Les Misérables – Birmingham Hippodrome

Reviewer: John Kennedy

Music: Claude-Michel Schönberg

Lyrics: Herbert Kretzmer (Original French Text: Alain Boublil and Jean-Marc Natel)

Directors: Laurence Connor and James Powell

Post-Covid fighting fit ‘Les Mis/The Glums’ (to the seasoned afficionados) has become as ingrained into the evergreen touring musicals iconography as the forlorn woodcut portrait waif international poster splash. Victor Hugo’s championing of social justice and advocacy for the eradication of misery and poverty has lasting agency set against contemporaneous social crises, political hypocrisy and ennui. Its pertinent resonance ensures the themes of Les Misérables remain, sadly, as potent as ever. So, think-big creatives, Boubill and Schönberg et al decide, ‘Hey! Lets make a popular opera in accessible English (later) about a French bloke who steals a loaf of bread. Best have a word with the librettist on that one.’

Never mind the set-piece bombast of astonishing barricades, the ghetto-claustrophobic tenements and pop-out balconies, spot-lit cued for another, conveniently timed aria of heart-break angst. Never mind the gawp-gazing disbelief being descended into the Parisian sewers. If that is not enough? Maybe be the Wurlitzer-waltz silken-skirt fantasia underscored with a brooding menace resonant of Kubrick’s The Shining. Not enough?

It’s the need for a skip-sized dustpan and brush to tidy up after the elephant in the room bloomin’ obvious that Les Mis is a damnably superb popular opera that oughtn’t be ashamed of its name. Its longevity and popularity have evolved since its premiere on 24th September 1980 at the Palais des Sports, Paris. Stage technology has made quantum jumps since then while, conversely, cinema and TV audiences have grown weary of GCI overload at the expense of story. The seamless shifting and transitions of set-pieces are of astonishing artistry and design (Matt Kinley). It is this virtual magic before them that the audience embraces together with the rare wonder of seriously gifted singers using the minimum of amplification and verboten Auto-Tune.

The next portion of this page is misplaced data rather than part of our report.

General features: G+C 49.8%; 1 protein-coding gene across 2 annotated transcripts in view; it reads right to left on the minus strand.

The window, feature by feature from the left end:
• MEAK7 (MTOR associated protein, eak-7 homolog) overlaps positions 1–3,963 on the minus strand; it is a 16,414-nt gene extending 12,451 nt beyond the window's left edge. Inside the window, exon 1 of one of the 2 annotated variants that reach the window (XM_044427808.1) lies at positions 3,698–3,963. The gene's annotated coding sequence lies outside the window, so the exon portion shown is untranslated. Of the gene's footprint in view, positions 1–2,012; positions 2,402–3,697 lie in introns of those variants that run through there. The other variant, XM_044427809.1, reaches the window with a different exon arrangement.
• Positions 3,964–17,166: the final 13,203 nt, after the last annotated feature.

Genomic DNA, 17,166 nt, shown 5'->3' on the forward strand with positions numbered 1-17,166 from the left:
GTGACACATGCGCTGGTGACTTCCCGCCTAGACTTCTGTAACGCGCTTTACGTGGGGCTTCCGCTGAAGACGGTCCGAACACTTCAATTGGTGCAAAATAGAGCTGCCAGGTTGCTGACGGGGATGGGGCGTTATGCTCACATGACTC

Notwithstanding, there’s the miracle of rare device – a seriously suited proper orchestra under the direction of Ben Ferguson. Tonight’s conductor’s baton is set to light-sabre lethal precision. As for the band? Cooler than a penguin’s pecker in a polar bear’s souvenir ice box. For so many, the experience of the ‘magic of three’ comes alive: singers on stage, orchestra and themselves – an unprecedented, organic potency.

The magisterial, climatic denouement to Act One – the martial-emboldened ensemble of man, woman and child defending the barricades in the heroic do or die Do You Hear the People Sing is a tough act to follow: Act Two proves muchly so. But lush revolutionary love arias of confused identities are grudgingly resolved, notwithstanding several death-bed scenes where the naughty spirit of Oscar Wilde’s waspish comment – One must have a heart of stone to read the death of little Nell without laughing.’ lingers suggestively.

But Les Mis remains blitz-proof to high-brow condescensions, pithy cynicism, and accusations of pretension. The ever-present sell-out derrières on seats assay-proof enough of its gilded, timelessness – a true Modern Classic.

Runs Until 27 August 2022 and on tour

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Les Mis Does the Biz Again

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The Central team is under the editorship of Selwyn Knight. The Reviews Hub was set up in 2007. Our mission is to provide the most in-depth, nationwide arts coverage online.

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